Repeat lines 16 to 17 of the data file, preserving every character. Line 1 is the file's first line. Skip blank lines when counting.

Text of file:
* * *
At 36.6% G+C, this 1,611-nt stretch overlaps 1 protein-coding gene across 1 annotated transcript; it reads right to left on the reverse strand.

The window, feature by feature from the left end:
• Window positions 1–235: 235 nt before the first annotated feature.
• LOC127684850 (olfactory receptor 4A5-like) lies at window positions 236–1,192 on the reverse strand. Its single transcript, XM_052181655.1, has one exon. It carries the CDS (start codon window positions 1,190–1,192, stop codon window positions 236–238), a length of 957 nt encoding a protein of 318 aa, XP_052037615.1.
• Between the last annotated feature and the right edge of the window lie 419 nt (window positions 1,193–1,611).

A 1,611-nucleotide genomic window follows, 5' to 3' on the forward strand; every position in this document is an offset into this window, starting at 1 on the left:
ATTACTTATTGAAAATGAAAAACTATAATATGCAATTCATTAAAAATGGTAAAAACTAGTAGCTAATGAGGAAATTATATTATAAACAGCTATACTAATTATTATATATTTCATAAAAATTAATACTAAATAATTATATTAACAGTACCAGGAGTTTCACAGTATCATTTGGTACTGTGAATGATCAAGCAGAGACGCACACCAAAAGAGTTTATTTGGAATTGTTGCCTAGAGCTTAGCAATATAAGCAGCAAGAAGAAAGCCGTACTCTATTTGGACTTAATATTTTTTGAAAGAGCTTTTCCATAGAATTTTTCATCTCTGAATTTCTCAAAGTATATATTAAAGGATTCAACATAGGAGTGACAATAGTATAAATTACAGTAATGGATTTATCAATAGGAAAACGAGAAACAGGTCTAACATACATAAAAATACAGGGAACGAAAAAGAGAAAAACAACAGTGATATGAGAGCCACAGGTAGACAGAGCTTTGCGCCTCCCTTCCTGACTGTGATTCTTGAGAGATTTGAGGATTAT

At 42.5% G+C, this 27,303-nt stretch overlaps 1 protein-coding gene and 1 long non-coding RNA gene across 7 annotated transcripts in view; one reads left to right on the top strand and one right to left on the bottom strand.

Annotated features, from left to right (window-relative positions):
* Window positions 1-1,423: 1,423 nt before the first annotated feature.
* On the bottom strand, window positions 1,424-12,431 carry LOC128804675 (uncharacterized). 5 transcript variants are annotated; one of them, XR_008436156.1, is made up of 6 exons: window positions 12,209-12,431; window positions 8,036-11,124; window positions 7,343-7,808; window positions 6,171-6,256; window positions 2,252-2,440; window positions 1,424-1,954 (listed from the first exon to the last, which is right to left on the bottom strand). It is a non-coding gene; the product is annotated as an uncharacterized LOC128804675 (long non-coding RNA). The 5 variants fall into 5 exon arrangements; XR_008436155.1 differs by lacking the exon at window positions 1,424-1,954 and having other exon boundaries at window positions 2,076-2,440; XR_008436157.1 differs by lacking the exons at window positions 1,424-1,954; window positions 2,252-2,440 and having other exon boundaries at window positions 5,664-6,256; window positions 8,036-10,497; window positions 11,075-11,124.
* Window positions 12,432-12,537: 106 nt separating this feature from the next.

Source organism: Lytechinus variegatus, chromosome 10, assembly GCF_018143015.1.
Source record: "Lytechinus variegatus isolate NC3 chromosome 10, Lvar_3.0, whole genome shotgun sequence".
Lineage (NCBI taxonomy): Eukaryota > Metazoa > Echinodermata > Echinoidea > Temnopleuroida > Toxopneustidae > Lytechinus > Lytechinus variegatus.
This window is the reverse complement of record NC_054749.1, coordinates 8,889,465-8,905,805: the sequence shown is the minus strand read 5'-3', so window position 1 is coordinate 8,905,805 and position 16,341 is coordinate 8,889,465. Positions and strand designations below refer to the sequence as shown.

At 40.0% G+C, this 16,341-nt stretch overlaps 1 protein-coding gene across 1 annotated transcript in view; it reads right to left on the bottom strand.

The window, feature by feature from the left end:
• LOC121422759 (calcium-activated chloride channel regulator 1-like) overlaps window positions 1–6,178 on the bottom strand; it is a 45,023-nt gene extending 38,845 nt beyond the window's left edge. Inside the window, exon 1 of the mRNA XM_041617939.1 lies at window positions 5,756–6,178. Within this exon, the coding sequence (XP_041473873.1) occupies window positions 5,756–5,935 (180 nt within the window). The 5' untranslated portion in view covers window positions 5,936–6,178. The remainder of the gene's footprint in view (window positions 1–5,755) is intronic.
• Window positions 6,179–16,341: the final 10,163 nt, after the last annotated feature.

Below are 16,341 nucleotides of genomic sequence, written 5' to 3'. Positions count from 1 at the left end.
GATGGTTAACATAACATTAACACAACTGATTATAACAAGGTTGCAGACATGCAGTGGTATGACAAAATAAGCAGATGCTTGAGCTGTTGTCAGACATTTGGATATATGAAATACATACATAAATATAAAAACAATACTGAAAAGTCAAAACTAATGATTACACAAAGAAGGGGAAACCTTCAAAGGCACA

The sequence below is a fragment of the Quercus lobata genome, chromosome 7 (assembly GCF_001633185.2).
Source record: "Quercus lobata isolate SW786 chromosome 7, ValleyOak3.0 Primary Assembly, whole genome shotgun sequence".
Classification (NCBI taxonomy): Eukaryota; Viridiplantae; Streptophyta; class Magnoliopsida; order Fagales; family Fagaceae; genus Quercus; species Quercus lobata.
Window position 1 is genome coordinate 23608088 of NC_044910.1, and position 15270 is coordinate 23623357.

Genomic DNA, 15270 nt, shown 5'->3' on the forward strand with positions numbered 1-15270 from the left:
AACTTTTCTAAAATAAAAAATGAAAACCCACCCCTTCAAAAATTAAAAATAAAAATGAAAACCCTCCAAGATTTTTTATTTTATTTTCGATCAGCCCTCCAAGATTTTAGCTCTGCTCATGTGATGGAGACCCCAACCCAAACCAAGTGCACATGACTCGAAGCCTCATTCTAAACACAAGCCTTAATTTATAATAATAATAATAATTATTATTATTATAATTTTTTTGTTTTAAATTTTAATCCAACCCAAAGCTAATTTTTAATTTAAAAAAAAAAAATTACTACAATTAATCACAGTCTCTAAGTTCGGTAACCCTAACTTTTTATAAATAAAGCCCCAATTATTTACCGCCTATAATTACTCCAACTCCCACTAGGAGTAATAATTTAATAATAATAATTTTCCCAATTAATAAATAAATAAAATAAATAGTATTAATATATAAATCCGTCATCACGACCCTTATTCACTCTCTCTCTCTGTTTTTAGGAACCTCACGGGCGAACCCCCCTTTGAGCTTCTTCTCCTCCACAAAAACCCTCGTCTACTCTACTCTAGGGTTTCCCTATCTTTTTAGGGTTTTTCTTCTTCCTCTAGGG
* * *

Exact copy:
This window is the reverse complement of record NC_054749.1, coordinates 8,889,465-8,905,805: the sequence shown is the minus strand read 5'-3', so window position 1 is coordinate 8,905,805 and position 16,341 is coordinate 8,889,465. Positions and strand designations below refer to the sequence as shown.

At 40.0% G+C, this 16,341-nt stretch overlaps 1 protein-coding gene across 1 annotated transcript in view; it reads right to left on the bottom strand.